Alas, after the tsunami, I was coming up on ten years in Japan, and I thought it was time for me to think about the future, maybe even move back to the US and get a “real” job. Wherever I went, my thoughts kept returning to Yakushima, and, flipping through the local help-wanted advertisements, there was an ad for hiking guides. I scored myself an interview and never looked back.

Everyone comes here for the nature, but one of the best parts about being a hiking guide has little to do with the nature: You meet so many passionate spirits and people going through momentous life changes, and in the mountains, even an introverted nerd can make friends in seconds. I enjoy these intersections I share with other hikers almost as much as I enjoy traversing the mountains themselves.

Q2. As someone who has scientific training, does this lead to an interpretation of Yakushima’s nature that connects to larger systemic or environmental forces? Or do you see Yakushima and it’s beautiful nature as more of a stand-alone entity, (“A Rose is a Rose is a Rose”) 

That’s a hard question. I have a hard time turning off the logic circuits in my brain, and I’m always thinking about trends in the deer population and monkey behavior and invasive species and artificial pollination and stuff. But despite all that going on, I hike for the moments of quiet, when you really feel as if these ancient forests have invited you and maybe even accepted you, and all that rattle in your brain can’t stand up to the millennia these trees have seen. All the politicking and monetizing and dark craziness of the cities just stops making sense. It’s hard to capture in phrases like, “The Moss Forest.” This isn’t a garden that’s merely pretty to look at. This is something much bigger. These mountains have a rhythm, a pulse, something not bound to human rule. No matter how much the forests are categorized and compartmentalized with subsequent trail maintenance and conservation-driven restrictions, when you’re there, human law is secondary to those forces. It doesn’t always happen the first time you go hiking, but it’s something that I would like everyone to be able to experience. In a way, maybe it’s similar to when you’re creating something—a painting, a song, a clay pot, whatever—and that object begins to take on a life of its own and you just can’t hold it down. Whether that’s the same pulse that drives the cosmos, I can’t say.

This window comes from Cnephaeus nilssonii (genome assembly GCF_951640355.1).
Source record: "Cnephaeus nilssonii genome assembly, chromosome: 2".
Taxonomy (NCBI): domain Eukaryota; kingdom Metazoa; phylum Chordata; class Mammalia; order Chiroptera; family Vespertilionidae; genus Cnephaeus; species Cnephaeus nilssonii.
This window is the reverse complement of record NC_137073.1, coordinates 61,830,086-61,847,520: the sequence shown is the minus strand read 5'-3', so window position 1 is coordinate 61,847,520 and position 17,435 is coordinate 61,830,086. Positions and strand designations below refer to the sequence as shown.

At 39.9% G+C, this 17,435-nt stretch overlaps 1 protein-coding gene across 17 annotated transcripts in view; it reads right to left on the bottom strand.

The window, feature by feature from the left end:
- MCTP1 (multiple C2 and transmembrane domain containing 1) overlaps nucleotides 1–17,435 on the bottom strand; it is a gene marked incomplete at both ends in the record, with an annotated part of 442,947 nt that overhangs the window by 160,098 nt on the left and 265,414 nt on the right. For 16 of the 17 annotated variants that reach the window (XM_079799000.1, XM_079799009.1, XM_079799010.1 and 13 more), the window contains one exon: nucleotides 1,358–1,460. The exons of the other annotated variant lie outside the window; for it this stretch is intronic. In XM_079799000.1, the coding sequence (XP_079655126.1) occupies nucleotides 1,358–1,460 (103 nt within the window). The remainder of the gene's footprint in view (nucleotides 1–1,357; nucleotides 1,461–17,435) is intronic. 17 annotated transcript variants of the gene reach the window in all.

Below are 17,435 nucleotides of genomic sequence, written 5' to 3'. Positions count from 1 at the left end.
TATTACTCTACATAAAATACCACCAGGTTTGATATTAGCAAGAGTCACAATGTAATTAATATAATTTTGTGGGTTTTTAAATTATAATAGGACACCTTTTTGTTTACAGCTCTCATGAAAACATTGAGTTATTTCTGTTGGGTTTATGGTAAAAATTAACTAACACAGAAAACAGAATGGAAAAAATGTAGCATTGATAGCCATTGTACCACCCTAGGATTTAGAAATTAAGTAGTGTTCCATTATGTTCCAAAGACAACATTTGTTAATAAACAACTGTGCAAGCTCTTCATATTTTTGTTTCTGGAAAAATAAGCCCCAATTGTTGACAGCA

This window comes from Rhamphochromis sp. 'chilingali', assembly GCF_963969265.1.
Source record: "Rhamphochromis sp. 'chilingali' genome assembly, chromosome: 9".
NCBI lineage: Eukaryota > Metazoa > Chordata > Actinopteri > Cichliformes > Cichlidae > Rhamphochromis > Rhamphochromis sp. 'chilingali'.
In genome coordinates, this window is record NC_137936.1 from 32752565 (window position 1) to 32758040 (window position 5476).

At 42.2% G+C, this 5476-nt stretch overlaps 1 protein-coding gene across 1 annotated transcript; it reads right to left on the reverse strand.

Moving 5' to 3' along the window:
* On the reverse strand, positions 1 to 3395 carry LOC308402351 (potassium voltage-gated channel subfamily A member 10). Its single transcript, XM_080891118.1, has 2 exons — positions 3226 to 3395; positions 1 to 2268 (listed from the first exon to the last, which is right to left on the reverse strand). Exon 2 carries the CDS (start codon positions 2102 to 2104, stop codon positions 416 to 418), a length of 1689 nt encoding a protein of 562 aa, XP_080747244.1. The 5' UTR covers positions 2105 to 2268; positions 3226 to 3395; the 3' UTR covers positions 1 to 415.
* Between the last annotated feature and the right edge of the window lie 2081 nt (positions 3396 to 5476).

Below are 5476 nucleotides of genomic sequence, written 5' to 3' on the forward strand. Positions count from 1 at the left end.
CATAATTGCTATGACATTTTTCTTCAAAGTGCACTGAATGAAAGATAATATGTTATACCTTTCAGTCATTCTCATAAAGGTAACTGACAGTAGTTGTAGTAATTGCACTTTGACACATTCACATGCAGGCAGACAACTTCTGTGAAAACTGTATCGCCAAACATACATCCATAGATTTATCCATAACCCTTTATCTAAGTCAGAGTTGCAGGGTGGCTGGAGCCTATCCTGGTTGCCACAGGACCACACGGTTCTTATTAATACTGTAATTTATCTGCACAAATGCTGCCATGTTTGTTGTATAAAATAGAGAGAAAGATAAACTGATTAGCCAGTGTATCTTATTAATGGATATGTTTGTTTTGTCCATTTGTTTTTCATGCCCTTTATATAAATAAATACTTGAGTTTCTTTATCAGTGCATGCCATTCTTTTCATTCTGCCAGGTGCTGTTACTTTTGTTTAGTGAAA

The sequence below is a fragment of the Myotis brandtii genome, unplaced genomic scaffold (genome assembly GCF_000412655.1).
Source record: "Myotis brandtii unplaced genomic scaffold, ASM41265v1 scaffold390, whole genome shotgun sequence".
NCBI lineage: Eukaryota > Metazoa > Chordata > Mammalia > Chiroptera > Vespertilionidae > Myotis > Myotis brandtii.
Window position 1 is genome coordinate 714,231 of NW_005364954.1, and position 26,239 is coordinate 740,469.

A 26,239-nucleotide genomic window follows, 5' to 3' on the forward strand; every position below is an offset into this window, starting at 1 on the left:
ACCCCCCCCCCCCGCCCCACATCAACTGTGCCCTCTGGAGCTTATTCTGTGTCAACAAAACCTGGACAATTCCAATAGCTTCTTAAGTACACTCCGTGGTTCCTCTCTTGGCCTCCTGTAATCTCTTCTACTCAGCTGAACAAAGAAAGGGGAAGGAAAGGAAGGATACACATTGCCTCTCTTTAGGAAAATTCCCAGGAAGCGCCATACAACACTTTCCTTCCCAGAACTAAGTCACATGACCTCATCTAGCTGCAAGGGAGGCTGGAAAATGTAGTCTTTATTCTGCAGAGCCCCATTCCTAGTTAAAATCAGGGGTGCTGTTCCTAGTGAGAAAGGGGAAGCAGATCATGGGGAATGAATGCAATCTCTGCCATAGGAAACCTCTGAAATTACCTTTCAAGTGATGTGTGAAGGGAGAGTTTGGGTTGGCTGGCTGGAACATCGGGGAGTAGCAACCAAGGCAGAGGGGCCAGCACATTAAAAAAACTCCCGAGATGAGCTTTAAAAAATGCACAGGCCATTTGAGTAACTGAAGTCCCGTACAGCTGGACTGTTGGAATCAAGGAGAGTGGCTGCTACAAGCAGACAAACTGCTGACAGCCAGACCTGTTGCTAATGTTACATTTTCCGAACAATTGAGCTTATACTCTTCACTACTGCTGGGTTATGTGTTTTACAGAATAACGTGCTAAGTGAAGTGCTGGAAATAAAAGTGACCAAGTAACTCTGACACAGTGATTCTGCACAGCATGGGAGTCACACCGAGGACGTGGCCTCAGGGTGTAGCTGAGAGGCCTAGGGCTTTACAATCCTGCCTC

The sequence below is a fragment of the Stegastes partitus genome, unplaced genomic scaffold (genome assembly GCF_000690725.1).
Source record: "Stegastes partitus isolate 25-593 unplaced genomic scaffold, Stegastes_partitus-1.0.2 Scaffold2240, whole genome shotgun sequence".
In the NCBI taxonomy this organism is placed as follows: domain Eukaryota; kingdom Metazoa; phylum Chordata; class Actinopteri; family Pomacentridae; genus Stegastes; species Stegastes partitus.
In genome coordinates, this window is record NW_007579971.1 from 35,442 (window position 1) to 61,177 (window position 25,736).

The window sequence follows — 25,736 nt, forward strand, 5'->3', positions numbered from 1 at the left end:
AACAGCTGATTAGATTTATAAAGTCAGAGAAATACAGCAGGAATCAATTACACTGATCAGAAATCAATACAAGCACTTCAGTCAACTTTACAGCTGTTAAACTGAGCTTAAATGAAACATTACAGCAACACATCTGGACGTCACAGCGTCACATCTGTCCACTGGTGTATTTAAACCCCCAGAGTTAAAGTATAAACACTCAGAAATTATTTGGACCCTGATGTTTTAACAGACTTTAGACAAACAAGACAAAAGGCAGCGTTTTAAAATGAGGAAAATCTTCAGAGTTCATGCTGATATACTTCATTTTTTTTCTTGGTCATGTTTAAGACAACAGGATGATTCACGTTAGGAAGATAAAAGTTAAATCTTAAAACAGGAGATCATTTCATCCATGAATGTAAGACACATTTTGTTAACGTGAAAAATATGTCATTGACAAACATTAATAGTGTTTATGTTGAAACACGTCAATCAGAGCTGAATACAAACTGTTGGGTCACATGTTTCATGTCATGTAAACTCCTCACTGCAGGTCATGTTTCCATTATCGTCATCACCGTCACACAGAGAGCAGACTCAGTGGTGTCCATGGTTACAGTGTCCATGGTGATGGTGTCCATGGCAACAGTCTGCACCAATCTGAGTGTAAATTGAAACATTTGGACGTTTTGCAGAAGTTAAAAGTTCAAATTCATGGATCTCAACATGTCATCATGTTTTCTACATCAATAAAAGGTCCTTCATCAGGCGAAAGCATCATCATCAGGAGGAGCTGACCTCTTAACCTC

Q3. Miyazaki was famously inspired by Yakushima as a basis for Princess Mononoke. how are other artists or scientists being ‘inspired’  by Yakushima? Has Yakushima inspired you as well?  

There are so many ways to be “inspired.” I mentioned visitors going through life changes, and I think that, for many folks, Yakushima becomes a sort of focal point, like the narrow tunnel in the middle of an hour glass, where the jumble of past dreams can be released into future endeavors. Of course, I’ve met artists—sketch artists, mixed-media artists, crocheters, painters, photographers, writers, singers—who take direct physical inspiration from the forests as subject matter. Some of these find also find inspiration in the challenges: I don’t know if I should mention a certain contra-bass player standing precariously with his bass on a cliff to greet the dawn, or a young man with a sketchbook, hurrying to jot down the feel of the trees before his paper becomes saturated by the rain and mist, or a photographer who finally puts down her water-logged camera and opens her eyes. I think the most successful artists feel that rhythm and force of nature that can’t be tied to man-made order.